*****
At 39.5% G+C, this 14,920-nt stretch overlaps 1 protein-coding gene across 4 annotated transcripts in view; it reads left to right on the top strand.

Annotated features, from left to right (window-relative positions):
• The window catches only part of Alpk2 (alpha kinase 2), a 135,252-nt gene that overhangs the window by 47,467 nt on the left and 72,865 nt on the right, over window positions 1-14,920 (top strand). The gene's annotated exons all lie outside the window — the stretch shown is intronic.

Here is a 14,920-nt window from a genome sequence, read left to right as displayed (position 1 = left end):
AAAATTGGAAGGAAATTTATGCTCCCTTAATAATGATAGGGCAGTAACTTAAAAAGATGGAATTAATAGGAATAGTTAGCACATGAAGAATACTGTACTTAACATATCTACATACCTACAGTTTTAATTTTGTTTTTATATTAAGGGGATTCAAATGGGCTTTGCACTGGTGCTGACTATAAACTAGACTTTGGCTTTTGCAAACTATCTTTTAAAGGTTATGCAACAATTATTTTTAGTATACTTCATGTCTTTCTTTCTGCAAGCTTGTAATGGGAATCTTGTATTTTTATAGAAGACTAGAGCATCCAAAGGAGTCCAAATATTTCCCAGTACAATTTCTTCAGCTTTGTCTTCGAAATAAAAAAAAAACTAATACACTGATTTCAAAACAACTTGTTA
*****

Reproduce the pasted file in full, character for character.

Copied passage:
At 39.5% G+C, this 14,920-nt stretch overlaps 1 protein-coding gene across 4 annotated transcripts in view; it reads left to right on the top strand.

Annotated features, from left to right (window-relative positions):
• The window catches only part of Alpk2 (alpha kinase 2), a 135,252-nt gene that overhangs the window by 47,467 nt on the left and 72,865 nt on the right, over window positions 1-14,920 (top strand). The gene's annotated exons all lie outside the window — the stretch shown is intronic.

Here is a 14,920-nt window from a genome sequence, read left to right as displayed (position 1 = left end):
AAAATTGGAAGGAAATTTATGCTCCCTTAATAATGATAGGGCAGTAACTTAAAAAGATGGAATTAATAGGAATAGTTAGCACATGAAGAATACTGTACTTAACATATCTACATACCTACAGTTTTAATTTTGTTTTTATATTAAGGGGATTCAAATGGGCTTTGCACTGGTGCTGACTATAAACTAGACTTTGGCTTTTGCAAACTATCTTTTAAAGGTTATGCAACAATTATTTTTAGTATACTTCATGTCTTTCTTTCTGCAAGCTTGTAATGGGAATCTTGTATTTTTATAGAAGACTAGAGCATCCAAAGGAGTCCAAATATTTCCCAGTACAATTTCTTCAGCTTTGTCTTCGAAATAAAAAAAAAACTAATACACTGATTTCAAAACAACTTGTTA